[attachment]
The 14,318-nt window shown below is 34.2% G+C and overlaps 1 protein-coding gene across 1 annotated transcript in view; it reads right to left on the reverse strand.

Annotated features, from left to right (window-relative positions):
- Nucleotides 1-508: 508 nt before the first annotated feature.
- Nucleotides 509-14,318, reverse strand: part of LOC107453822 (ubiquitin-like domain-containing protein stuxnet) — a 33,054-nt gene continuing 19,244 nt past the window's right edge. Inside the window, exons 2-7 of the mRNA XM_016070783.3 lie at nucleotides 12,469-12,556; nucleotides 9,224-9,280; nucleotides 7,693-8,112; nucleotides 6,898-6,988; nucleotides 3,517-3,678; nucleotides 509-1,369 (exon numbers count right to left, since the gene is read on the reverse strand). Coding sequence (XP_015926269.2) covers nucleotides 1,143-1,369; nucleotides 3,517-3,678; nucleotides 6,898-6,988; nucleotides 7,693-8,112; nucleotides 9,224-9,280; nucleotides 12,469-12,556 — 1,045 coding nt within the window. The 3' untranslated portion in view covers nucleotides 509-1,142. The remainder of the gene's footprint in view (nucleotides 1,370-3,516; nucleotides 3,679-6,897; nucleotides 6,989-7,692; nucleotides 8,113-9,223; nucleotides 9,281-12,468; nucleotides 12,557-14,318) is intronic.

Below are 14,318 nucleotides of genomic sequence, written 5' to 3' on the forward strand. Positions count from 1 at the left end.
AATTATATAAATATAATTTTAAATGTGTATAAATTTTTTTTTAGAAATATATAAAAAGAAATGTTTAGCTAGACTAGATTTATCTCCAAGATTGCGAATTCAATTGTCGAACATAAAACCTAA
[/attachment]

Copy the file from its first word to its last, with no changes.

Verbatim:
The 14,318-nt window shown below is 34.2% G+C and overlaps 1 protein-coding gene across 1 annotated transcript in view; it reads right to left on the reverse strand.

Annotated features, from left to right (window-relative positions):
- Nucleotides 1-508: 508 nt before the first annotated feature.
- Nucleotides 509-14,318, reverse strand: part of LOC107453822 (ubiquitin-like domain-containing protein stuxnet) — a 33,054-nt gene continuing 19,244 nt past the window's right edge. Inside the window, exons 2-7 of the mRNA XM_016070783.3 lie at nucleotides 12,469-12,556; nucleotides 9,224-9,280; nucleotides 7,693-8,112; nucleotides 6,898-6,988; nucleotides 3,517-3,678; nucleotides 509-1,369 (exon numbers count right to left, since the gene is read on the reverse strand). Coding sequence (XP_015926269.2) covers nucleotides 1,143-1,369; nucleotides 3,517-3,678; nucleotides 6,898-6,988; nucleotides 7,693-8,112; nucleotides 9,224-9,280; nucleotides 12,469-12,556 — 1,045 coding nt within the window. The 3' untranslated portion in view covers nucleotides 509-1,142. The remainder of the gene's footprint in view (nucleotides 1,370-3,516; nucleotides 3,679-6,897; nucleotides 6,989-7,692; nucleotides 8,113-9,223; nucleotides 9,281-12,468; nucleotides 12,557-14,318) is intronic.

Below are 14,318 nucleotides of genomic sequence, written 5' to 3' on the forward strand. Positions count from 1 at the left end.
AATTATATAAATATAATTTTAAATGTGTATAAATTTTTTTTTAGAAATATATAAAAAGAAATGTTTAGCTAGACTAGATTTATCTCCAAGATTGCGAATTCAATTGTCGAACATAAAACCTAA